Laser cutting is a cutting process that requires no tooling costs at all. This fact alone, makes it often cheaper compared to competing processes. But how expensive is laser cutting really? Here we have compiled the most important cost factors for laser cutting with a fiber laser.
If you keep an eye on the cost drivers as early as the design stage of the laser parts, you can increase the cost-effectiveness of production enormously. We reveal how!
In the following, we want to look at the individual factors for the subsequent price of the laser cuts once in detail.
|The material||There are many different materials that are suitable for laser cutting. At the same time, the different materials are also sometimes far apart in terms of price. The selection of a suitable material is not always easy, but in terms of the use and cost of the laser part crucial.|
|The material thickness/material thickness||In addition to the cutting speed, the material thickness also determines the time required for the laser beam to penetrate the material. Two factors that significantly affect the price.|
|The cutting speed/feed rate||Depending on the material and how thick the material to be cut is, the laser can operate at a limited cutting speed. Slow speeds automatically imply a longer manufacturing time and lead to higher costs.|
|The cutting length||The length of the outer contour of a cut part results in the cut length, i.e. the travel distance the laser has to cover to manufacture a part. Thus, the cut length is partly responsible for the manufacturing time.|
|The part area||The part area conditions the material consumption. For particularly unfavorable contours (eg circles), the waste can be optimized only conditionally.|
|The cutting accuracy||Generally, higher accuracies require a lower cutting speed. If a higher accuracy of the laser parts is required, the feed rate with which the laser system operates must therefore be reduced.|
|The complexity of the part||The complexity of a component often has a negative impact on several of the above-mentioned factors at once. For example, a contour with a lot of detail and tight curves can mean that the laser has to brake repeatedly and thus only reaches its maximum speed over a small part of the travel path. A large number of necessary recesses, e.g. in components with many holes, also increases the processing time.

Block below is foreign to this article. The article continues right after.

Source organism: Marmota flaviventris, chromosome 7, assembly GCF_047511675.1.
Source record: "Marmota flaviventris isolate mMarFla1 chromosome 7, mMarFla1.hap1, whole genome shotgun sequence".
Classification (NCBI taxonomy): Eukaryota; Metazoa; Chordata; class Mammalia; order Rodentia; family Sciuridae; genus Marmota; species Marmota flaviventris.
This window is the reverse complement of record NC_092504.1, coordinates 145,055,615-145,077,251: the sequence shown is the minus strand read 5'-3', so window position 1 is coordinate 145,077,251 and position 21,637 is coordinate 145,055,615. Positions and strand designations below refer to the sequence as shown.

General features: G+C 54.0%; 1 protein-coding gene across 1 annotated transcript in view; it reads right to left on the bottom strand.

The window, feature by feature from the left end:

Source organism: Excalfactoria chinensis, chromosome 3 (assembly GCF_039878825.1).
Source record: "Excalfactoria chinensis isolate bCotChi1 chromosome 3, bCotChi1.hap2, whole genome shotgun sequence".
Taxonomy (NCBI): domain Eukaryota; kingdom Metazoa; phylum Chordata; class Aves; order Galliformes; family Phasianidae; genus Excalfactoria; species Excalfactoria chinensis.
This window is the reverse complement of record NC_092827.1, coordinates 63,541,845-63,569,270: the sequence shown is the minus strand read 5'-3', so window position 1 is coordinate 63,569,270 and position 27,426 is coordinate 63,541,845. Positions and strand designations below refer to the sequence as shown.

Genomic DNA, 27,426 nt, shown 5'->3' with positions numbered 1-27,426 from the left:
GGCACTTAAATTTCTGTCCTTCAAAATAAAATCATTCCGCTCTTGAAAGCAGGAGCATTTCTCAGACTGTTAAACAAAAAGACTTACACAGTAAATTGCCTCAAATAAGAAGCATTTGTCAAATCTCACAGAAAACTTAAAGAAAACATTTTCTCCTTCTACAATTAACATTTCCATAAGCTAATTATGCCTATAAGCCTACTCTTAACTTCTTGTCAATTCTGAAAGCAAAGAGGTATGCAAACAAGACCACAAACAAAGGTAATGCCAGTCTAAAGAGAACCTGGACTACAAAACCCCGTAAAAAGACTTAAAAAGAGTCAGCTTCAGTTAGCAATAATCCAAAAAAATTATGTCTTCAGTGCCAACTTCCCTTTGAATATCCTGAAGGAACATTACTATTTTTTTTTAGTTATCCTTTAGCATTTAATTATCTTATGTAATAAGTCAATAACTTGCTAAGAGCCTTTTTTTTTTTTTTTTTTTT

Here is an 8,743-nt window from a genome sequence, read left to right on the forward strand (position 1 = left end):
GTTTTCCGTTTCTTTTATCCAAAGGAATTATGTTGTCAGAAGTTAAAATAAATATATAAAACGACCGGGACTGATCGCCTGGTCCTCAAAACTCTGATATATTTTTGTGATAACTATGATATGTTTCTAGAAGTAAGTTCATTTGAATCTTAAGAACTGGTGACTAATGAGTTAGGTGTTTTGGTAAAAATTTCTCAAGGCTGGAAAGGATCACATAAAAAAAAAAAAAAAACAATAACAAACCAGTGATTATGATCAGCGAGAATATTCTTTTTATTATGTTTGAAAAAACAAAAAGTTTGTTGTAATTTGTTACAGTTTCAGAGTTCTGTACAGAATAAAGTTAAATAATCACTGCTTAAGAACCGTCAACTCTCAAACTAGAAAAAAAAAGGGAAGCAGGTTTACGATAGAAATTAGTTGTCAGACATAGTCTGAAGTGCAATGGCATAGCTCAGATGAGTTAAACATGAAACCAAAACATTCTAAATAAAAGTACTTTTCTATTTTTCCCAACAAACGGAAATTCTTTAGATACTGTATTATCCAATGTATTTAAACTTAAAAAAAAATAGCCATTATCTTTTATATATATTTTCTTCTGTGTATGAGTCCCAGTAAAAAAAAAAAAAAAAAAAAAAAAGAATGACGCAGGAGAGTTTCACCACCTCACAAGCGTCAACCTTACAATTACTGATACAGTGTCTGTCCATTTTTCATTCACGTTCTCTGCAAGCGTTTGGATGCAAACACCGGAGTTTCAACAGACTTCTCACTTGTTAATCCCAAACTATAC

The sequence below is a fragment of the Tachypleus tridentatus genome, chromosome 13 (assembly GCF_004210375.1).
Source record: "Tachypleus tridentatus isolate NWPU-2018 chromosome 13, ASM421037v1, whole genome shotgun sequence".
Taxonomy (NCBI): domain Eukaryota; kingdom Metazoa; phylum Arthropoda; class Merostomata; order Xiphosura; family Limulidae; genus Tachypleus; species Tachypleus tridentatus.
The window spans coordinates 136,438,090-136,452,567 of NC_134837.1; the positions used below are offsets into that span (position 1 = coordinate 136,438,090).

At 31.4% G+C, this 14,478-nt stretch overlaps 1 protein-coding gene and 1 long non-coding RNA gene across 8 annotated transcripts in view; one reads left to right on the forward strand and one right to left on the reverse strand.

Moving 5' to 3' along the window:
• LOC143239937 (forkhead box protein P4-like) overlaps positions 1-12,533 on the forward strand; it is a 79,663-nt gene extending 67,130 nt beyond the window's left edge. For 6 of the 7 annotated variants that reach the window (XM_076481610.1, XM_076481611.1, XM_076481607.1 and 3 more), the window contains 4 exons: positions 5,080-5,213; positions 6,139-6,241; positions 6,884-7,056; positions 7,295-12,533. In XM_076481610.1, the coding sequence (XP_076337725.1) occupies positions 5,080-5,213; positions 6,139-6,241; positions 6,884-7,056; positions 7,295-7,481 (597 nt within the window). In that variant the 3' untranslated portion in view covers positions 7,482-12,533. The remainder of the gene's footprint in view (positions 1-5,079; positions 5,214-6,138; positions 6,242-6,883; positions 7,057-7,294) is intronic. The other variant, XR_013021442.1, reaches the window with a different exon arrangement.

Also a large number of necessary punctures, for example, for components with many holes increases the processing time.
To determine the cutting costs of a laser part, the so-called machine hourly rate is used as the basis for calculation. Different machines have different machine hourly rates due to different acquisition and operating costs. To calculate the price of the laser part, the following parameters are considered:
|Material costs||What does the sheet metal cost to purchase? How often is it used for manufacturing? How much wastage occurs with optimal placement?|
|Machine hourly rate||What is the cost of the machine in use per hour?|
|Personnel hourly rate||How much manual effort (e.g. set-up costs, rework, etc.) is required to produce the cutting part?|
|Overhead costs||What are the overhead costs that are not directly involved in the production of the laser part, but must be allocated to manufacturing?|
|Setup costs||How much effort is required to prepare the machine for manufacturing the laser part? How many parts will be manufactured? In the case of single-part production, the proportional setup costs are the highest; in the case of large series orders, they are vanishingly small.|
|No tooling costs||Unlike punching or milling, for example, no tool is required for laser cutting. The laser beam as the “sole tool” can be used for any individual component. Investment and maintenance costs for tools are therefore saved completely. This financial advantage, the competing processes often can no longer catch up.|
As explained earlier,high component complexity quickly leads to high cutting times and therefore high prices. Where complexity is needed, however, this fact cannot be ignored, of course.
The situation is often quite different with general manufacturing tolerances and technical requirements for laser cuts. Here, an inaccurate specification or an exaggerated design drawing can quickly increase the cost of laser cutting unnecessarily.
At TEPROSA, all cut parts are manufactured according to the DIN ISO 2768-1 m standard (general tolerances) for the geometric dimension, unless otherwise agreed with the customer. Through the four possible tolerance classes fine (f), medium (m), coarse (g) and very coarse (sg), the respective accuracy in manufacturing is defined and simplified by DIN ISO 2768-1.
Limit deviations for linear dimensions according to DIN ISO 2768-1
|Limit dimensions in mm for nominal dimension range in mm|
|< 0.5||0.5 to 3||about 3 to 6||over 6 to 30||over 30 to 120||over 120 to 400||over 400 to 1000||over 1000 to 2000||over 2000 to 4000||over 4000 to 8000|
|f (fine)||± 0.05||± 0.05||± 0.10||± 0.15||± 0.2||± 0.3||± 0.5||–||–|
|m (medium)||± 0.10||± 0.10||± 0.20||± 0.30||± 0.5||± 0.8||± 1.2||± 2||± 3|
TEPROSA GmbH, Paul-Ecke-Strasse 6, 39114 Magdeburg, Germany
Geschäftsführer & Gesellschafter der TEPROSA GmbH.